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So what about Halloween?

Dr. Albert Mohler exposes the dark side of Halloween and talks about how Christians should approach this day–a day that now only rivals Christmas in terms of economic spending and party atmosphere.  Read and consider what he says. He goes much deeper into the roots and expanse of this day than I ever previously studied. And I agree with his last paragraph about how best to use the time that day!

Jesse offers a counterpoint, citing reasons his family goes out trick or treating.

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1. You say you support a woman’s right to make her own reproductive choices in regards to abortion and contraception. Are there any restrictions you would approve of?

2. In 2010, The Economist featured a cover story on “the war on girls” and the growth of “gendercide” in the world – abortion based solely on the sex of the baby. Does this phenomenon pose a problem for you or do you believe in the absolute right of a woman to terminate a pregnancy because the unborn fetus is female?

3. In many states, a teenager can have an abortion without her parents’ consent or knowledge but cannot get an aspirin from the school nurse without parental authorization. Do you support any restrictions or parental notification regarding abortion access for minors?

4. If you do not believe that human life begins at conception, when do you believe it begins? At what stage of development should an unborn child have human rights?

5. Currently, when genetic testing reveals an unborn child has Down Syndrome, most women choose to abort. How do you answer the charge that this phenomenon resembles the “eugenics” movement a century ago – the slow, but deliberate “weeding out” of those our society would deem “unfit” to live?

6. Do you believe an employer should be forced to violate his or her religious conscience by providing access to abortifacient drugs and contraception to employees?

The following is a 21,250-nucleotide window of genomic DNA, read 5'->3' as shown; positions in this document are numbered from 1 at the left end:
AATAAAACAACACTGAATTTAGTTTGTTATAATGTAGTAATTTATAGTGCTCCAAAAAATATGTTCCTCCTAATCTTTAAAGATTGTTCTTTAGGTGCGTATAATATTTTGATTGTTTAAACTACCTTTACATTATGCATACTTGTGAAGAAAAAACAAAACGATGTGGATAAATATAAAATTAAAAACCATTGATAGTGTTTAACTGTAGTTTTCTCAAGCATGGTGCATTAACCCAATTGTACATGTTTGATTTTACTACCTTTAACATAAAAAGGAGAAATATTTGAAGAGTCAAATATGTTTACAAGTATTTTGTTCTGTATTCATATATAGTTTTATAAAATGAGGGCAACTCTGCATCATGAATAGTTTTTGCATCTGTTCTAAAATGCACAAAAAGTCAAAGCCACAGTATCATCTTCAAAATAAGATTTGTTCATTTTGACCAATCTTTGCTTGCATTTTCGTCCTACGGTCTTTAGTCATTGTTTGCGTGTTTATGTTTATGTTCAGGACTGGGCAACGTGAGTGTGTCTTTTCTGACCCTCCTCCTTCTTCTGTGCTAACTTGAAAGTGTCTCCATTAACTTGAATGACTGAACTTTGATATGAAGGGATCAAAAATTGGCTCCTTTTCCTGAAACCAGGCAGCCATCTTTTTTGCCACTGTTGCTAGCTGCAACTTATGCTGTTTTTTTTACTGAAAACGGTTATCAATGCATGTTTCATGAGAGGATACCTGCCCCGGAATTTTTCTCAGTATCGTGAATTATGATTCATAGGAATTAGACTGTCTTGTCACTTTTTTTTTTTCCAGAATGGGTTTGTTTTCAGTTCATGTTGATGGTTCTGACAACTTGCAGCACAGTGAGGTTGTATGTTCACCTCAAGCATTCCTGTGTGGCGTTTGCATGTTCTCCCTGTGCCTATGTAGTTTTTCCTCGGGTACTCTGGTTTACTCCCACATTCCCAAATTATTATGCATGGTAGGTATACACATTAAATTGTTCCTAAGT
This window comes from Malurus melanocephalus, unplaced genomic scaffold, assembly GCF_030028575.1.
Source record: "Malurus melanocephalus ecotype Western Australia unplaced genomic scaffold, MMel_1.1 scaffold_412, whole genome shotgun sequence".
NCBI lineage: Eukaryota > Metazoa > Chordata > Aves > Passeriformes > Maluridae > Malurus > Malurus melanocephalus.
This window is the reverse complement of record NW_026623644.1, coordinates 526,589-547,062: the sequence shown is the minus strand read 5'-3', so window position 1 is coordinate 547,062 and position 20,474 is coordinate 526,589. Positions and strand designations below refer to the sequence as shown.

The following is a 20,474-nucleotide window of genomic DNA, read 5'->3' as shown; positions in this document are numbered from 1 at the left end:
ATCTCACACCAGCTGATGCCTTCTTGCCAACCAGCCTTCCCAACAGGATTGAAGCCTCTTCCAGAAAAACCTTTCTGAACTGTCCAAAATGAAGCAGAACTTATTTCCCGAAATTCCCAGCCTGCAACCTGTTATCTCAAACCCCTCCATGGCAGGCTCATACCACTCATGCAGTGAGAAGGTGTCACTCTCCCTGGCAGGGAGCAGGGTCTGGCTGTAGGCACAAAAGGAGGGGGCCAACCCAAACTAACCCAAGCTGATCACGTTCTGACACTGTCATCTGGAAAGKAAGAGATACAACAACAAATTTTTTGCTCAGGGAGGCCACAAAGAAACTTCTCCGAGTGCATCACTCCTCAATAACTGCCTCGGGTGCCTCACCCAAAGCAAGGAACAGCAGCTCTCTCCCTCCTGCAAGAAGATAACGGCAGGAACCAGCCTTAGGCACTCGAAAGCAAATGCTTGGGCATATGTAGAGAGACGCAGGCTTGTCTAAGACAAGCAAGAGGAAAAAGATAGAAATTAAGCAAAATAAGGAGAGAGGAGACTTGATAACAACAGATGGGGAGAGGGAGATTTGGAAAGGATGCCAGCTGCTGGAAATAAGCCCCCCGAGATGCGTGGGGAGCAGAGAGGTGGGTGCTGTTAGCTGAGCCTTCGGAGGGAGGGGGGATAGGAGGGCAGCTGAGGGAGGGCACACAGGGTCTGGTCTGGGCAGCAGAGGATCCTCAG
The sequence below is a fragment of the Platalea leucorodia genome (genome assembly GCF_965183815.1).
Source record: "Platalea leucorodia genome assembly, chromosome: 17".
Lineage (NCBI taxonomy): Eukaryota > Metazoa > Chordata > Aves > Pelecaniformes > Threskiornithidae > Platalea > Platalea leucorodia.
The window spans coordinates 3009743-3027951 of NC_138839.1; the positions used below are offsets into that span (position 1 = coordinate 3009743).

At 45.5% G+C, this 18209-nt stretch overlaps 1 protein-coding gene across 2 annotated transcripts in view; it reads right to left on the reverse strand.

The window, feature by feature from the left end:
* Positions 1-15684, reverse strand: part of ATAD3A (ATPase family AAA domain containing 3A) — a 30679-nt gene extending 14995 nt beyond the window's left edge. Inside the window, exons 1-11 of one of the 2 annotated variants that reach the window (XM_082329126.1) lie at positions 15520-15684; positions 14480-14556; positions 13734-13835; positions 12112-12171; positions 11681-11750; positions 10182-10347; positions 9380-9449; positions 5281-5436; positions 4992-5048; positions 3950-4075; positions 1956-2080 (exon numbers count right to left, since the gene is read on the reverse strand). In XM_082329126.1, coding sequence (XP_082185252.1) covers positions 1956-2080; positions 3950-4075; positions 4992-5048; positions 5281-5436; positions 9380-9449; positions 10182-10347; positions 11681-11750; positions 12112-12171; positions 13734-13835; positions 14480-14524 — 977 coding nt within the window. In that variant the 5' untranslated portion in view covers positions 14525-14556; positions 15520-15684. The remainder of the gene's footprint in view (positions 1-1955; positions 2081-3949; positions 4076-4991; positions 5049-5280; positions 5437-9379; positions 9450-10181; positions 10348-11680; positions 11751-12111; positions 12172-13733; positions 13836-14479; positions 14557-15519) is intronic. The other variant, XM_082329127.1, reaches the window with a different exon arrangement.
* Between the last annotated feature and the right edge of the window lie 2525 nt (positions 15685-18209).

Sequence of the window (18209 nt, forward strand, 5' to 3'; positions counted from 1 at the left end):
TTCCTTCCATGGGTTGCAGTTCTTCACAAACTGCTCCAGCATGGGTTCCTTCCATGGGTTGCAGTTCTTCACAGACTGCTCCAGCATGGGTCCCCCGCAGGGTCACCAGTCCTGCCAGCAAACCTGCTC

7. Alveda King, niece of Martin Luther King, Jr. has said that “abortion is the white supremacist’s best friend,” pointing to the fact that Black and Latinos represent 25% of our population but account for 59% of all abortions. How do you respond to the charge that the majority of abortion clinics are found in inner-city areas with large numbers of minorities?

8. You describe abortion as a “tragic choice.” If abortion is not morally objectionable, then why is it tragic? Does this mean there is something about abortion that is different than other standard surgical procedures?

9. Do you believe abortion should be legal once the unborn fetus is viable – able to survive outside the womb?

10. If a pregnant woman and her unborn child are murdered, do you believe the criminal should face two counts of murder and serve a harsher sentence?

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“Out of the Ordinary” is offers solid theology building solid women.  One of the contributors speaks of her struggle with worry and how it  begins with forgetting about God’s sovereignty:

Worry is one of my besetting sins. It can cover a wide range of subjects – immediate family concerns, the election in less than 2 weeks, or what’s really happening in Tehran. I begin to worry because I don’t like unknowns, and I don’t like feeling out of control. To compensate, I often try to keep tabs on all the possible variables that could affect the outcome, deluding flattering myself into thinking that I can at least be mentally prepared for what could occur. But this is cold comfort. There are too many factors beyond my scope, and as I consider what is outside of my control, the needle on the worry meter goes up.

I have a less-than-robust background in the absolute sovereignty of God, so I could use that as an excuse. But even wholeheartedly embracing that doctrine, my thoughts of God are often “too human”, as if He is equally perplexed, sitting in the heavens, laughing nervously, and wringing His hands in confusion.

If I dig deeper, there’s a showdown taking a place. . . .

Read more about this showdown here.